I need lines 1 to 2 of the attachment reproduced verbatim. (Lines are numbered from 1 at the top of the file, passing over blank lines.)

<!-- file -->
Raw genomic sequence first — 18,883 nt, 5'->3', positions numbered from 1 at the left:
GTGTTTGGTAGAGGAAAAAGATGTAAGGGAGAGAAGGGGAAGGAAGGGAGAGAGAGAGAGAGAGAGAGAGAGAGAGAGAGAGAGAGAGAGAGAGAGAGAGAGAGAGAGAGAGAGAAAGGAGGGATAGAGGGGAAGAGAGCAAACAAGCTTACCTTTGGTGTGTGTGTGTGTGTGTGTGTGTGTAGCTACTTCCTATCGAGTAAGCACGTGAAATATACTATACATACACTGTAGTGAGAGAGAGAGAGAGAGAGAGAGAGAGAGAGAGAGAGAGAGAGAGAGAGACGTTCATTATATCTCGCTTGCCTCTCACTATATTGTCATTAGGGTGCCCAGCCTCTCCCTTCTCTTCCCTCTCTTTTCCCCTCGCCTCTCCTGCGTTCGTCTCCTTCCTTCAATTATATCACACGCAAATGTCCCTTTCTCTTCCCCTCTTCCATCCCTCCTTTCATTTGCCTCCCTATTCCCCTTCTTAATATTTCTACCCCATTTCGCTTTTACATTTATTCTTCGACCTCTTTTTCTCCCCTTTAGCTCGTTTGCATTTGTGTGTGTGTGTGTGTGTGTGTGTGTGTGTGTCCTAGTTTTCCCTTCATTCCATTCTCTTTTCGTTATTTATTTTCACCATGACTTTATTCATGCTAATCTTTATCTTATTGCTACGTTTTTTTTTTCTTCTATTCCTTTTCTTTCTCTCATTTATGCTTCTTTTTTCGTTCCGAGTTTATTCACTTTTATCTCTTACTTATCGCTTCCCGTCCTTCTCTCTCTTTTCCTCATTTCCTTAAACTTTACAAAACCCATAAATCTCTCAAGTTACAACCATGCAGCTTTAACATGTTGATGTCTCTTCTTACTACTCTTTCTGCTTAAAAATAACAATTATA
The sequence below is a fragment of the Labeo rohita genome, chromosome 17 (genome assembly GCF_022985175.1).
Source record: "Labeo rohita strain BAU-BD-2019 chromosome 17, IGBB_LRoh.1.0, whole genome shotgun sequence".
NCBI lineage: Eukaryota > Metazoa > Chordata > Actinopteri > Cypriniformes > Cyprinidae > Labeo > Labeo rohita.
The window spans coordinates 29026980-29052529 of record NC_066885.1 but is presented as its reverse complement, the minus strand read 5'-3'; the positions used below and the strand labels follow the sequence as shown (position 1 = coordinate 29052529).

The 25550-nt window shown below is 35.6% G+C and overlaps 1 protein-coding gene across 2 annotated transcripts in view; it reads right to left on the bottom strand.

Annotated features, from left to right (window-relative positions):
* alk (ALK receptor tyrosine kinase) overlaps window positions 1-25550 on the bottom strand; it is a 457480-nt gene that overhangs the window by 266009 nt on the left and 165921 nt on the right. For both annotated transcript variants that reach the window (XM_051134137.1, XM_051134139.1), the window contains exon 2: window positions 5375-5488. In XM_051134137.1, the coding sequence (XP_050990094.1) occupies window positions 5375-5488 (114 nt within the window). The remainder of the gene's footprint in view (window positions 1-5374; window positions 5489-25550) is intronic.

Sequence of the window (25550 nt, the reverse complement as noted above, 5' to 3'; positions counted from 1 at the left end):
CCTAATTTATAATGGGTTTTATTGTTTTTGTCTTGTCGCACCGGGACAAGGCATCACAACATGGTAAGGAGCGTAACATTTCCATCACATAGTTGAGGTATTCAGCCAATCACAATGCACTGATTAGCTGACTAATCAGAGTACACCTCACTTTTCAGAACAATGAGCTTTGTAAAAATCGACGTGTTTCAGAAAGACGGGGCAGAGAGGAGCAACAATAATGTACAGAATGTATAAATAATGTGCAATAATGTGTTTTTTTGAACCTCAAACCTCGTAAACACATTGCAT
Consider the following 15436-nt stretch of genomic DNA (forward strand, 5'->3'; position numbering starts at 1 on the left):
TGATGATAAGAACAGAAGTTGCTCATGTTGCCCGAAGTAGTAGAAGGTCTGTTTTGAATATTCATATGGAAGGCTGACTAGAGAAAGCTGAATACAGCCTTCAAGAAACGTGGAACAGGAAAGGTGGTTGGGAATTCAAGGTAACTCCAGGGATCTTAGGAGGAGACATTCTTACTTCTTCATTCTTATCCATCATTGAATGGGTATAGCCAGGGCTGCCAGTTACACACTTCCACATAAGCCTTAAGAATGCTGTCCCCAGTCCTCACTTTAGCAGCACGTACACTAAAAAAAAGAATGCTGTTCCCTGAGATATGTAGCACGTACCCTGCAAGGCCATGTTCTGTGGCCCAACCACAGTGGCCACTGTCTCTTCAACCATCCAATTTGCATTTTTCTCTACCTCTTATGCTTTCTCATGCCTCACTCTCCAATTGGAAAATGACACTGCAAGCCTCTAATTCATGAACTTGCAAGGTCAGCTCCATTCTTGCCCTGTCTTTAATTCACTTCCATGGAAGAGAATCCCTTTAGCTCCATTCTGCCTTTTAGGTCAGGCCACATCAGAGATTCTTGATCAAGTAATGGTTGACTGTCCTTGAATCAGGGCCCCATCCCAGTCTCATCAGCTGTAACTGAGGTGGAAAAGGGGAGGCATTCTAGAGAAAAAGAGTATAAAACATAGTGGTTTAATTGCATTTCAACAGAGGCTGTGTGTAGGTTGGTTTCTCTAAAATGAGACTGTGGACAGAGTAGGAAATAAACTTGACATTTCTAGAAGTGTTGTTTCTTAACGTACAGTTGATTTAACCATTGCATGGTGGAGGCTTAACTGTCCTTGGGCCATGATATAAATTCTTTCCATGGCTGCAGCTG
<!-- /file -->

Raw genomic sequence first — 18,883 nt, 5'->3', positions numbered from 1 at the left:
GTGTTTGGTAGAGGAAAAAGATGTAAGGGAGAGAAGGGGAAGGAAGGGAGAGAGAGAGAGAGAGAGAGAGAGAGAGAGAGAGAGAGAGAGAGAGAGAGAGAGAGAGAGAGAGAGAAAGGAGGGATAGAGGGGAAGAGAGCAAACAAGCTTACCTTTGGTGTGTGTGTGTGTGTGTGTGTGTGTAGCTACTTCCTATCGAGTAAGCACGTGAAATATACTATACATACACTGTAGTGAGAGAGAGAGAGAGAGAGAGAGAGAGAGAGAGAGAGAGAGAGAGAGAGACGTTCATTATATCTCGCTTGCCTCTCACTATATTGTCATTAGGGTGCCCAGCCTCTCCCTTCTCTTCCCTCTCTTTTCCCCTCGCCTCTCCTGCGTTCGTCTCCTTCCTTCAATTATATCACACGCAAATGTCCCTTTCTCTTCCCCTCTTCCATCCCTCCTTTCATTTGCCTCCCTATTCCCCTTCTTAATATTTCTACCCCATTTCGCTTTTACATTTATTCTTCGACCTCTTTTTCTCCCCTTTAGCTCGTTTGCATTTGTGTGTGTGTGTGTGTGTGTGTGTGTGTGTGTCCTAGTTTTCCCTTCATTCCATTCTCTTTTCGTTATTTATTTTCACCATGACTTTATTCATGCTAATCTTTATCTTATTGCTACGTTTTTTTTTTCTTCTATTCCTTTTCTTTCTCTCATTTATGCTTCTTTTTTCGTTCCGAGTTTATTCACTTTTATCTCTTACTTATCGCTTCCCGTCCTTCTCTCTCTTTTCCTCATTTCCTTAAACTTTACAAAACCCATAAATCTCTCAAGTTACAACCATGCAGCTTTAACATGTTGATGTCTCTTCTTACTACTCTTTCTGCTTAAAAATAACAATTATA